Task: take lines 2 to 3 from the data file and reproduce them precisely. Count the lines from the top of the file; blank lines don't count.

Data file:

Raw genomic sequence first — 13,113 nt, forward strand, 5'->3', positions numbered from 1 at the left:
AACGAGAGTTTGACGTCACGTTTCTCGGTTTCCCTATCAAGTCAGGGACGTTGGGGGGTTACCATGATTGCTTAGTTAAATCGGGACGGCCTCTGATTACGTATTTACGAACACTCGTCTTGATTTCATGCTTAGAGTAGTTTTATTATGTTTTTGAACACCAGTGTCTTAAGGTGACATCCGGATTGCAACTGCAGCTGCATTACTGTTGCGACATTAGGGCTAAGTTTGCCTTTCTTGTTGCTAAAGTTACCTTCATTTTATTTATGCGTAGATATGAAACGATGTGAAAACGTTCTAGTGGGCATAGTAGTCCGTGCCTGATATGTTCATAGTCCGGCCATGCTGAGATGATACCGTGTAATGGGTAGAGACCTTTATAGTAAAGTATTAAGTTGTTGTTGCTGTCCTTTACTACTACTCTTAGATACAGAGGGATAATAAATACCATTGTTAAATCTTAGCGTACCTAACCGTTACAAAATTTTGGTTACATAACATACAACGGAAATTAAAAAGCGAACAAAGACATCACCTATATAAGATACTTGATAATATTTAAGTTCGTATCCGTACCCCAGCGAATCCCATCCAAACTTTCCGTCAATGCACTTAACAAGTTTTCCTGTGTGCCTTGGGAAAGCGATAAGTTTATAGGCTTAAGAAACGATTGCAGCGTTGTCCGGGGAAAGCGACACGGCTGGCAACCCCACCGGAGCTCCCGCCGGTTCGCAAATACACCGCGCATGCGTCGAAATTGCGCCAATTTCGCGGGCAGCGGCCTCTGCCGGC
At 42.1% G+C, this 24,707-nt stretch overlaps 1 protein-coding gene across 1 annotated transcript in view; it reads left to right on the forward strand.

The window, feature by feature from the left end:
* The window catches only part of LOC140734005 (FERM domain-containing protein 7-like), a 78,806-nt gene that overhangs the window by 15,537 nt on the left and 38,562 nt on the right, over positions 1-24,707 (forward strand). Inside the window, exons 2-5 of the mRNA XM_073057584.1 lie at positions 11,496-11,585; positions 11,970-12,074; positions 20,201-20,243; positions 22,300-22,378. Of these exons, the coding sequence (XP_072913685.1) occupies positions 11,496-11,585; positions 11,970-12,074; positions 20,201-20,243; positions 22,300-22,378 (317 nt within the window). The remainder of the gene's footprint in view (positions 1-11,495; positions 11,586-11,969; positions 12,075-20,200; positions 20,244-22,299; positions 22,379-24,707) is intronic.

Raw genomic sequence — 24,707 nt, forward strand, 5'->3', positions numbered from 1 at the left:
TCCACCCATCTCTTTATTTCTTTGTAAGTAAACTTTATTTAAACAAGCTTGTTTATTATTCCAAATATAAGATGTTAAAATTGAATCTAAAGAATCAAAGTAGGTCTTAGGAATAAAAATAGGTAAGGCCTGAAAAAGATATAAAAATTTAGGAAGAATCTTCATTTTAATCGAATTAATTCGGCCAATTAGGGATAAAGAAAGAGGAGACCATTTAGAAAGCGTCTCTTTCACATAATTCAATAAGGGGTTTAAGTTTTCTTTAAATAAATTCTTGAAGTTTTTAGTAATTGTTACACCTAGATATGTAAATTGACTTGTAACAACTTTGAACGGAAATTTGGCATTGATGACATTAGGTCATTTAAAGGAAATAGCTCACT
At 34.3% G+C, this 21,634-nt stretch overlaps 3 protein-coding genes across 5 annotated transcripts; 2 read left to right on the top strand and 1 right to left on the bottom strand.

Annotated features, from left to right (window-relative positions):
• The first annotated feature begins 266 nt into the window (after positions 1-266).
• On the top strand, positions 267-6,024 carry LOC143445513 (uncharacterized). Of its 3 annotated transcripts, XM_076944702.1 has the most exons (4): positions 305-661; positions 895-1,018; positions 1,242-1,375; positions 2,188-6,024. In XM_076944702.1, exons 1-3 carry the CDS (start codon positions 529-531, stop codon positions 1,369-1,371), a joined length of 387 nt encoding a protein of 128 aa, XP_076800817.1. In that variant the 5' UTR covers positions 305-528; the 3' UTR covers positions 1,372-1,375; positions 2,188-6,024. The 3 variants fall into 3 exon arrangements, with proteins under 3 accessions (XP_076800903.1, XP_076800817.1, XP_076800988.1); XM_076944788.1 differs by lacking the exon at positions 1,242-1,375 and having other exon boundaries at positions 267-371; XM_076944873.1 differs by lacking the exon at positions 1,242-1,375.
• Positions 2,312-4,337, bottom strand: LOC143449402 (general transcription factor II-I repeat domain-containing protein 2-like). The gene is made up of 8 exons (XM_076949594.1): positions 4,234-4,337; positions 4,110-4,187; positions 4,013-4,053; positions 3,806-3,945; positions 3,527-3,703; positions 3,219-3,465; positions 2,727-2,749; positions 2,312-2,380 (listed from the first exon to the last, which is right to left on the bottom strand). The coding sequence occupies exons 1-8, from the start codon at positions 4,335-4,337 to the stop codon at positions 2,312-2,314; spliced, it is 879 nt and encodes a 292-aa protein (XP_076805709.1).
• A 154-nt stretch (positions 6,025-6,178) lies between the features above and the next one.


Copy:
AACGAGAGTTTGACGTCACGTTTCTCGGTTTCCCTATCAAGTCAGGGACGTTGGGGGGTTACCATGATTGCTTAGTTAAATCGGGACGGCCTCTGATTACGTATTTACGAACACTCGTCTTGATTTCATGCTTAGAGTAGTTTTATTATGTTTTTGAACACCAGTGTCTTAAGGTGACATCCGGATTGCAACTGCAGCTGCATTACTGTTGCGACATTAGGGCTAAGTTTGCCTTTCTTGTTGCTAAAGTTACCTTCATTTTATTTATGCGTAGATATGAAACGATGTGAAAACGTTCTAGTGGGCATAGTAGTCCGTGCCTGATATGTTCATAGTCCGGCCATGCTGAGATGATACCGTGTAATGGGTAGAGACCTTTATAGTAAAGTATTAAGTTGTTGTTGCTGTCCTTTACTACTACTCTTAGATACAGAGGGATAATAAATACCATTGTTAAATCTTAGCGTACCTAACCGTTACAAAATTTTGGTTACATAACATACAACGGAAATTAAAAAGCGAACAAAGACATCACCTATATAAGATACTTGATAATATTTAAGTTCGTATCCGTACCCCAGCGAATCCCATCCAAACTTTCCGTCAATGCACTTAACAAGTTTTCCTGTGTGCCTTGGGAAAGCGATAAGTTTATAGGCTTAAGAAACGATTGCAGCGTTGTCCGGGGAAAGCGACACGGCTGGCAACCCCACCGGAGCTCCCGCCGGTTCGCAAATACACCGCGCATGCGTCGAAATTGCGCCAATTTCGCGGGCAGCGGCCTCTGCCGGC
At 42.1% G+C, this 24,707-nt stretch overlaps 1 protein-coding gene across 1 annotated transcript in view; it reads left to right on the forward strand.